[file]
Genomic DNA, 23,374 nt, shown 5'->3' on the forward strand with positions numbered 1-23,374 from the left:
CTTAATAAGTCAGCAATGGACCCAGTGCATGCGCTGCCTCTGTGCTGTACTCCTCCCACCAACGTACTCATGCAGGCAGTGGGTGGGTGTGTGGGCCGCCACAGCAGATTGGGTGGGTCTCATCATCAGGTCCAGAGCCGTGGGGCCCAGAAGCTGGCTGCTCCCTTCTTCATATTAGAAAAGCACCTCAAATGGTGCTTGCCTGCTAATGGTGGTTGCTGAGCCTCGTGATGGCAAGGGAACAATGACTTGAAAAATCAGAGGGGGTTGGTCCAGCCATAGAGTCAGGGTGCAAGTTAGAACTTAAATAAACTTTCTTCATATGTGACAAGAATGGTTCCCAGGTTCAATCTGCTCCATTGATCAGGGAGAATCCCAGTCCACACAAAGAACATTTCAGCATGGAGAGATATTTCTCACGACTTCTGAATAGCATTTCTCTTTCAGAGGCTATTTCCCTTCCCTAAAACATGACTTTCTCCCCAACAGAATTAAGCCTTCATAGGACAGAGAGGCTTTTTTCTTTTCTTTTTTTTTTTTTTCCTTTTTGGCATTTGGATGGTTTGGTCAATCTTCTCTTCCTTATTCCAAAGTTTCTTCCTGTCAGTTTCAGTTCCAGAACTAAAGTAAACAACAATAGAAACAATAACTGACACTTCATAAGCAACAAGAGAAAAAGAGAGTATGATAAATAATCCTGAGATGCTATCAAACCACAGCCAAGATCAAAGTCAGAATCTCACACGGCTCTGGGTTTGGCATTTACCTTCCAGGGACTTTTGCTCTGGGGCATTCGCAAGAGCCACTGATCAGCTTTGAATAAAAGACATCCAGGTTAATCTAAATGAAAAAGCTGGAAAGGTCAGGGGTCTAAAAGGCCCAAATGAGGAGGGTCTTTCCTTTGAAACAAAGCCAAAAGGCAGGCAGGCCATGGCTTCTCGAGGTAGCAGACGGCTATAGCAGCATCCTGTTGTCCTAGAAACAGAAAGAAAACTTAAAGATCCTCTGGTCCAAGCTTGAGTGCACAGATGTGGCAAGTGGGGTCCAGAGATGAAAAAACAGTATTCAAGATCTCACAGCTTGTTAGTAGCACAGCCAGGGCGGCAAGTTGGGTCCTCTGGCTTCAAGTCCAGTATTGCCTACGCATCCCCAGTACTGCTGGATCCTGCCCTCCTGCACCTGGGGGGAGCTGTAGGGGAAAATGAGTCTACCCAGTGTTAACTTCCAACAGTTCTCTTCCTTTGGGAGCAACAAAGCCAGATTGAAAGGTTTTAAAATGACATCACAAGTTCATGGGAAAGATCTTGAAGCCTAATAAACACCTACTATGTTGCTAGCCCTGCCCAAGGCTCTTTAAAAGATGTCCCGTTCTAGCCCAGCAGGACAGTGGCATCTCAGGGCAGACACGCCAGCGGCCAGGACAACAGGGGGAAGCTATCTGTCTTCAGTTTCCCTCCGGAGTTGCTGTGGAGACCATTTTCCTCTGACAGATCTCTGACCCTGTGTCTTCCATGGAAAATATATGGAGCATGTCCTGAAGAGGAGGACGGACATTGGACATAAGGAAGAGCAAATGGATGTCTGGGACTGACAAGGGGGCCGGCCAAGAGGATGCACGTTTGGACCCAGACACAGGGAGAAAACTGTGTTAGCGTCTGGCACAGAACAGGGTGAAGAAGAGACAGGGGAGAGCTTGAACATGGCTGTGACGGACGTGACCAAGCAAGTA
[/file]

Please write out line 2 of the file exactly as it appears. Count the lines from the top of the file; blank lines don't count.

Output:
CTTAATAAGTCAGCAATGGACCCAGTGCATGCGCTGCCTCTGTGCTGTACTCCTCCCACCAACGTACTCATGCAGGCAGTGGGTGGGTGTGTGGGCCGCCACAGCAGATTGGGTGGGTCTCATCATCAGGTCCAGAGCCGTGGGGCCCAGAAGCTGGCTGCTCCCTTCTTCATATTAGAAAAGCACCTCAAATGGTGCTTGCCTGCTAATGGTGGTTGCTGAGCCTCGTGATGGCAAGGGAACAATGACTTGAAAAATCAGAGGGGGTTGGTCCAGCCATAGAGTCAGGGTGCAAGTTAGAACTTAAATAAACTTTCTTCATATGTGACAAGAATGGTTCCCAGGTTCAATCTGCTCCATTGATCAGGGAGAATCCCAGTCCACACAAAGAACATTTCAGCATGGAGAGATATTTCTCACGACTTCTGAATAGCATTTCTCTTTCAGAGGCTATTTCCCTTCCCTAAAACATGACTTTCTCCCCAACAGAATTAAGCCTTCATAGGACAGAGAGGCTTTTTTCTTTTCTTTTTTTTTTTTTTCCTTTTTGGCATTTGGATGGTTTGGTCAATCTTCTCTTCCTTATTCCAAAGTTTCTTCCTGTCAGTTTCAGTTCCAGAACTAAAGTAAACAACAATAGAAACAATAACTGACACTTCATAAGCAACAAGAGAAAAAGAGAGTATGATAAATAATCCTGAGATGCTATCAAACCACAGCCAAGATCAAAGTCAGAATCTCACACGGCTCTGGGTTTGGCATTTACCTTCCAGGGACTTTTGCTCTGGGGCATTCGCAAGAGCCACTGATCAGCTTTGAATAAAAGACATCCAGGTTAATCTAAATGAAAAAGCTGGAAAGGTCAGGGGTCTAAAAGGCCCAAATGAGGAGGGTCTTTCCTTTGAAACAAAGCCAAAAGGCAGGCAGGCCATGGCTTCTCGAGGTAGCAGACGGCTATAGCAGCATCCTGTTGTCCTAGAAACAGAAAGAAAACTTAAAGATCCTCTGGTCCAAGCTTGAGTGCACAGATGTGGCAAGTGGGGTCCAGAGATGAAAAAACAGTATTCAAGATCTCACAGCTTGTTAGTAGCACAGCCAGGGCGGCAAGTTGGGTCCTCTGGCTTCAAGTCCAGTATTGCCTACGCATCCCCAGTACTGCTGGATCCTGCCCTCCTGCACCTGGGGGGAGCTGTAGGGGAAAATGAGTCTACCCAGTGTTAACTTCCAACAGTTCTCTTCCTTTGGGAGCAACAAAGCCAGATTGAAAGGTTTTAAAATGACATCACAAGTTCATGGGAAAGATCTTGAAGCCTAATAAACACCTACTATGTTGCTAGCCCTGCCCAAGGCTCTTTAAAAGATGTCCCGTTCTAGCCCAGCAGGACAGTGGCATCTCAGGGCAGACACGCCAGCGGCCAGGACAACAGGGGGAAGCTATCTGTCTTCAGTTTCCCTCCGGAGTTGCTGTGGAGACCATTTTCCTCTGACAGATCTCTGACCCTGTGTCTTCCATGGAAAATATATGGAGCATGTCCTGAAGAGGAGGACGGACATTGGACATAAGGAAGAGCAAATGGATGTCTGGGACTGACAAGGGGGCCGGCCAAGAGGATGCACGTTTGGACCCAGACACAGGGAGAAAACTGTGTTAGCGTCTGGCACAGAACAGGGTGAAGAAGAGACAGGGGAGAGCTTGAACATGGCTGTGACGGACGTGACCAAGCAAGTA